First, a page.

It's my last full day in Japan, so it's gonna be kinda random as I run around a bit.
Gonna start off the day kicking back to Ueno Park for the Tokyo National Museum which I'm told is high on the list of places to see here. The museum itself is a large complex spread across multiple buildings on the north side of the park - though one is closed for renovations; a euphemism for earthquake proofing around here - and there's a good bit to see here. Starting with the main building, you come across displays on Buddhism, traditional Japanese Arts, and crafting; primarily of the sword, armour smithing, and pottery areas in the later case.
I move on from there to the Hyoeikan building which is home to small galleries of relics from other Asian countries as well as Egypt and the Middle East.
My next stop is The Gallery of Horyuji Treasures where I find a building that could give Toronto lessons in how to do interesting, or at least tranquil, modern architecture. Stop for Brunch here at a fancy sit down restaurant and point order a beef and rice dish that, when it arrives, is probably best described as tasting like Chef Boyardee... only with actual meat and mushrooms in it... oh, and with rice and 3 green pea pods. The gallery itself is home to an archive of relics from the Horyuji Temple, many of which date back 1200-1300 years.
I'll finish up here at the Heseikan gallery where I grab an ice cream from a vending machine and wander through the ancient Japanese relics. Normally there would be a special exhibition here as well, but the museum is currently between hosting events.
Checking my guide, I find a place to get some high point pictures of the city and head off to Shinjuku since that's on the way to Harajuku where I planned to do some shopping later anyways.
About 30 minutes later I find myself at the Tokyo Metropolitan Government Buildings where I'm able to take an elevator the the observatory on the 45th floor of one and grab some pictures of the area.
On a "clear" day it's supposedly possible to see Mt Fuji from here but the summer haze that hovers over most large cities these days whites out the horizon and makes seeing anything in the distance impossible. I considered going out there to do the climb; unfortunately I'd arrived out of season though. Moving on, I get some gift shopping done here; finding a toy Nozomi train for my nephew at one of the large department stores near the train station.
That done, I head off to Harajuku to finish off the rest of my shopping list and find an area quite clearly in transition.
I start off by hitting Takeshita Dori which is full of small shops and brand locations where all the teenagers and young adults - primarily girls - like to hit for the current trends to try and find something neat for my niece. Wandering a bit, I finally come across a bag for her and pick it up. Where you start to get the feeling that things are changing is as you head down the street and get closer to the main cross street back to Omotesando Boulevard. Here, new construction is underway on the street and areas are being cleared for modern buildings as what's happening over there begins migrating it's way here. What's happening there? The big brands, as usual, want to be where the kids are and the entire boulevard is covered in buildings and storefronts that look almost brand new and are slowly turning it into new-Ginza. It wouldn't shock me if I were to return in 10-20 years and, baring economic collapse, find the "cool kids" are somewhere else and this is where the "old folks" are shopping for high end goods.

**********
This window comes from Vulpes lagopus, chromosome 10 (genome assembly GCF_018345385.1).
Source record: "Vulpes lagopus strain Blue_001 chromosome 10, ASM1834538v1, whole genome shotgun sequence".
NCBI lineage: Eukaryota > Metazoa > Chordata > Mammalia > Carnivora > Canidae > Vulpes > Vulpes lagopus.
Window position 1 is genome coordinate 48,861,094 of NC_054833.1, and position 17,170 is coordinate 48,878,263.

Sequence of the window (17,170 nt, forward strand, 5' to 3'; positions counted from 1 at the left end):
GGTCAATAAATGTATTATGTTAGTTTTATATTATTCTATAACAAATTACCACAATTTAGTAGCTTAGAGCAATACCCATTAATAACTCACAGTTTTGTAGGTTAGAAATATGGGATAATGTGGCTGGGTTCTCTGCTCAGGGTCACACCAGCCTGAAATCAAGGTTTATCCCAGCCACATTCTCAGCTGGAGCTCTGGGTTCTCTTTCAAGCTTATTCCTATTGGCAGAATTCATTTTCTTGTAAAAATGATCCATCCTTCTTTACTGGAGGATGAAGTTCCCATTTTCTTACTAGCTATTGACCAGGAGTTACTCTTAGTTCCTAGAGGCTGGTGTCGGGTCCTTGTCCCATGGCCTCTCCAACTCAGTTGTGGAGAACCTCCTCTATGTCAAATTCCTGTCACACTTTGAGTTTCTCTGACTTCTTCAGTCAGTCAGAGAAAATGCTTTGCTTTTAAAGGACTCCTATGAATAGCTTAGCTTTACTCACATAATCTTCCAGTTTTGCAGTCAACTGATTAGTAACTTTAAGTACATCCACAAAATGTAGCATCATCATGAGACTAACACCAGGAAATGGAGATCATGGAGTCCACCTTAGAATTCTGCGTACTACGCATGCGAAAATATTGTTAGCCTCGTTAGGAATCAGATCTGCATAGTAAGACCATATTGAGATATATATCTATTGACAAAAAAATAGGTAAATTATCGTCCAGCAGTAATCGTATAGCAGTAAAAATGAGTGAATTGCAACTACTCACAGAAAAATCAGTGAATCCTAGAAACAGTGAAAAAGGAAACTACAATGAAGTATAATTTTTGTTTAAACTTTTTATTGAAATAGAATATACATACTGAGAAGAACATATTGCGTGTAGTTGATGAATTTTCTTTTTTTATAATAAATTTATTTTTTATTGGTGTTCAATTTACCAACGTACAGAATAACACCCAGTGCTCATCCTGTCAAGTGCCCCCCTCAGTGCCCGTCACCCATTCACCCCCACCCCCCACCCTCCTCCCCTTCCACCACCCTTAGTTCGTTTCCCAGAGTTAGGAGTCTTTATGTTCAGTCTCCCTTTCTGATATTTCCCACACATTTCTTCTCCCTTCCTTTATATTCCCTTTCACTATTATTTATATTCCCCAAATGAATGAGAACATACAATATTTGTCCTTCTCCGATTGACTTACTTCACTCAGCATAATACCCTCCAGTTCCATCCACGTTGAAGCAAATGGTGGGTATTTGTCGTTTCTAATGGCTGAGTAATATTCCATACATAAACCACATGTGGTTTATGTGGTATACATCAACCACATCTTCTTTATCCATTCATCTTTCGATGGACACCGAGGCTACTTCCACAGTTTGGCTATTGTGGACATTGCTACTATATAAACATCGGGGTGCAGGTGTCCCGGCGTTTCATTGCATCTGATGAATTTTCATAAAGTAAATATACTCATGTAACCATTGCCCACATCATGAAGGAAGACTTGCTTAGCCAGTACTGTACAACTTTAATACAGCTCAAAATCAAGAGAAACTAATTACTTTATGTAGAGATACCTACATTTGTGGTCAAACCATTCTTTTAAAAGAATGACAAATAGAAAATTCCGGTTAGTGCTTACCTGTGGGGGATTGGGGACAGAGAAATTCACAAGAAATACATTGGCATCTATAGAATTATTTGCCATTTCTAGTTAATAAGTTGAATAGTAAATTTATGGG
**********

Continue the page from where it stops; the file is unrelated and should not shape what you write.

Wandering the Boulevard I find two things of interest. First, the Oriental Bazaar; a long established home to antiques and crafted japanese goods where I grab a wood carved/hand painted doll for my Grandmother who's into collecting such things. Second place is Omotesando Hills; a boutique mall whose design I wonder just how far would fly here because, instead of distinct levels, the entire interior is built around a central atrium and one long open ended uphill ramp you walk around the edges of to proceed upwards. While there are escalators to take you between landings at one end, part of me wonders just how many people here would whine about how getting around the place was too much work because doing so essentially involves climbing up and down a hill.
The day is coming to an end, so I hop the train back to Tokyo station and purchase my Train Ticket to Narita for tomorrow and begin looking for dinner. It's here where I get a reminder of how not being able to read the language can have it's downside. Seeing what looks like a roast beef dish on the menu at a steak place, I'm about to head into the restaurant when I spot the English menu and find out what caught my eye was beef tongue; which was not really on my short list of things to try...
Instead I move down a place and grab some Tonkatsu - a traditional breaded pork dish - which is really good and I'd recommend to anyone (even if you're half awake and pour green tea on it instead of the sauce).
That done, I hop the train back to my Hotel, pack up for tomorrow, and call it a night.